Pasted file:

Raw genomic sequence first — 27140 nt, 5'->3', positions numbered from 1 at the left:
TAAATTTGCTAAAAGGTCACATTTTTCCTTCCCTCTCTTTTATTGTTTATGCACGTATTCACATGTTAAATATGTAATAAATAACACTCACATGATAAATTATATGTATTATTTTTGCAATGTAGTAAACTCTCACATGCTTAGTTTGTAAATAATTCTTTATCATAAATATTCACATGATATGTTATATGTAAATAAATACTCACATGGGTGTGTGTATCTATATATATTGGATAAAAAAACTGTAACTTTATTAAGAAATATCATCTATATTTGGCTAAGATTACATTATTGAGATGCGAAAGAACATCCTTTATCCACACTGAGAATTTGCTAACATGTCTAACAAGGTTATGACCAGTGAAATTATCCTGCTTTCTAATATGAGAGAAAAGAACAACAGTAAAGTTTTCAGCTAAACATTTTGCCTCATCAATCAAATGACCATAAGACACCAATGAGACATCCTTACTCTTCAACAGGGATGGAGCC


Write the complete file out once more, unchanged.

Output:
Raw genomic sequence first — 27140 nt, 5'->3', positions numbered from 1 at the left:
TAAATTTGCTAAAAGGTCACATTTTTCCTTCCCTCTCTTTTATTGTTTATGCACGTATTCACATGTTAAATATGTAATAAATAACACTCACATGATAAATTATATGTATTATTTTTGCAATGTAGTAAACTCTCACATGCTTAGTTTGTAAATAATTCTTTATCATAAATATTCACATGATATGTTATATGTAAATAAATACTCACATGGGTGTGTGTATCTATATATATTGGATAAAAAAACTGTAACTTTATTAAGAAATATCATCTATATTTGGCTAAGATTACATTATTGAGATGCGAAAGAACATCCTTTATCCACACTGAGAATTTGCTAACATGTCTAACAAGGTTATGACCAGTGAAATTATCCTGCTTTCTAATATGAGAGAAAAGAACAACAGTAAAGTTTTCAGCTAAACATTTTGCCTCATCAATCAAATGACCATAAGACACCAATGAGACATCCTTACTCTTCAACAGGGATGGAGCC